Master of Science
Health and Rehabilitation Sciences
Dr. Scott Adams
This study examined the effects of concurrent walking tasks and interlocutor distance on conversational speech production in fifteen individuals with idiopathic Parkinson’s disease (PD) and fourteen age-equivalent controls. Recent studies of speech in PD have demonstrated that changes in the behavioural conditions and the environmental context can have a powerful effect on the severity of speech symptoms in PD. This investigation focused on changes in speech intensity and speech rate in response to changes in walking speed and interlocutor distance. Results suggest that the introduction of a concurrent walking task significantly increased the conversational speech intensity of both controls and individuals with PD. When compared to sitting and talking or standing and talking, current walking and talking appeared to have an enhancing effect on conversational speech intensity. In addition, walking faster was associated with a significant increase in conversational speech intensity relative to normal and slow walking speeds. These results provide important new information about the effect of concurrent walking on speech motor performance and speech symptom severity in PD. The potential energizing effect of concurrent walking conditions on conversational speech intensity may be an important consideration in the assessment and treatment of individuals with low speech intensity in PD.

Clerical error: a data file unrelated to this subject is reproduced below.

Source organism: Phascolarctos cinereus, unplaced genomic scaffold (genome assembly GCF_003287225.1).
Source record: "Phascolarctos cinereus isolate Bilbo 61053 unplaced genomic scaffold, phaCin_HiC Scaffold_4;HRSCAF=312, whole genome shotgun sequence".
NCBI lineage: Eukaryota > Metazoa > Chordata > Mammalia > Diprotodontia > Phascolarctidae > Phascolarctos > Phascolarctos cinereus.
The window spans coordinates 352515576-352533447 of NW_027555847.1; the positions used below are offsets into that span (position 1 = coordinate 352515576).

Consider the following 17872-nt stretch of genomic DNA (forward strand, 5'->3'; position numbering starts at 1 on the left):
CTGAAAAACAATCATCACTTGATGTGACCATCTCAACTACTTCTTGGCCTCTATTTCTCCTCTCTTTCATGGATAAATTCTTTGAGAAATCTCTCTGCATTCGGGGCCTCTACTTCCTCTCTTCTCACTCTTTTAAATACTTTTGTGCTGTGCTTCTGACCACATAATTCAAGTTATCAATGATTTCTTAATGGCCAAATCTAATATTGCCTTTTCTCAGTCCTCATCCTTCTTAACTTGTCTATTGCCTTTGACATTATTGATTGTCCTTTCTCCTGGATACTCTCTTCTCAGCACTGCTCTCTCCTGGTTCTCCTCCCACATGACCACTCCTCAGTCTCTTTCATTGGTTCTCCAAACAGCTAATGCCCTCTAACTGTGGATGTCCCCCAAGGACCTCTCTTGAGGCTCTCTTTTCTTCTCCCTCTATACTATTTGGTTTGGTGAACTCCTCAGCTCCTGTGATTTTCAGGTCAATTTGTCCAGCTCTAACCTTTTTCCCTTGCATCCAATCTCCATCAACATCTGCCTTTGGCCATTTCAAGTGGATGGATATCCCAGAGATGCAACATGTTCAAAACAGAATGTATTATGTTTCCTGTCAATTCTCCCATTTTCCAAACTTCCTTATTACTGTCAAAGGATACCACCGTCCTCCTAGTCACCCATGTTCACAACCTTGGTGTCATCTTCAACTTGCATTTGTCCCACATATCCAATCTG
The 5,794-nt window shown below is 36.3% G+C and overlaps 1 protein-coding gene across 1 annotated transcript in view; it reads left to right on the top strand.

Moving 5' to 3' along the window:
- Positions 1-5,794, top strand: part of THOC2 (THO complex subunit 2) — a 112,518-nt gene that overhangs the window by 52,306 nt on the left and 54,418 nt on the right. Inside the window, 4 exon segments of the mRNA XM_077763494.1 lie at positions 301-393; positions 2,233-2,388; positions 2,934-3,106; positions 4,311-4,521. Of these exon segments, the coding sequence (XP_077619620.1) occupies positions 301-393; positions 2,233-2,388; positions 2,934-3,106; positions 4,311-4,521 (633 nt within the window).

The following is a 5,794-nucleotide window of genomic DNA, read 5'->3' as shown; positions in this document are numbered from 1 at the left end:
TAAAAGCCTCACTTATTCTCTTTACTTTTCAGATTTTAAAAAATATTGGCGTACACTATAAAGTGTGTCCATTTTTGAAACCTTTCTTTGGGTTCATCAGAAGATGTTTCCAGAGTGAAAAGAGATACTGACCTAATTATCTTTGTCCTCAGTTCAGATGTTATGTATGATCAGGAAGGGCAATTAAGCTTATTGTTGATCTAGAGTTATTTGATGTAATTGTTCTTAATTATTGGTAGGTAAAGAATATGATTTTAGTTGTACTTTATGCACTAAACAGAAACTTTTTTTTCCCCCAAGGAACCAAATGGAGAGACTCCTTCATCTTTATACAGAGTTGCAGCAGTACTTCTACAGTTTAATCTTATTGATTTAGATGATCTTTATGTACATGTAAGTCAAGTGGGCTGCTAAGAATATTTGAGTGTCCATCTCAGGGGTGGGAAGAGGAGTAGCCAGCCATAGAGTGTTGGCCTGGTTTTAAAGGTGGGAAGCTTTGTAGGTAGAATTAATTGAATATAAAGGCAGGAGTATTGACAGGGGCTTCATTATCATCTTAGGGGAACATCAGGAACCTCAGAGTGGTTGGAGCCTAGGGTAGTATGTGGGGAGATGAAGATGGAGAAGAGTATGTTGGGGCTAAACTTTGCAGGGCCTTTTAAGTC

McCaig, Cassandra M., "Effect of Concurrent Walking and Interlocutor Distance on Conversational Speech Intensity and Rate in Parkinson's Disease" (2013). Electronic Thesis and Dissertation Repository. 1353.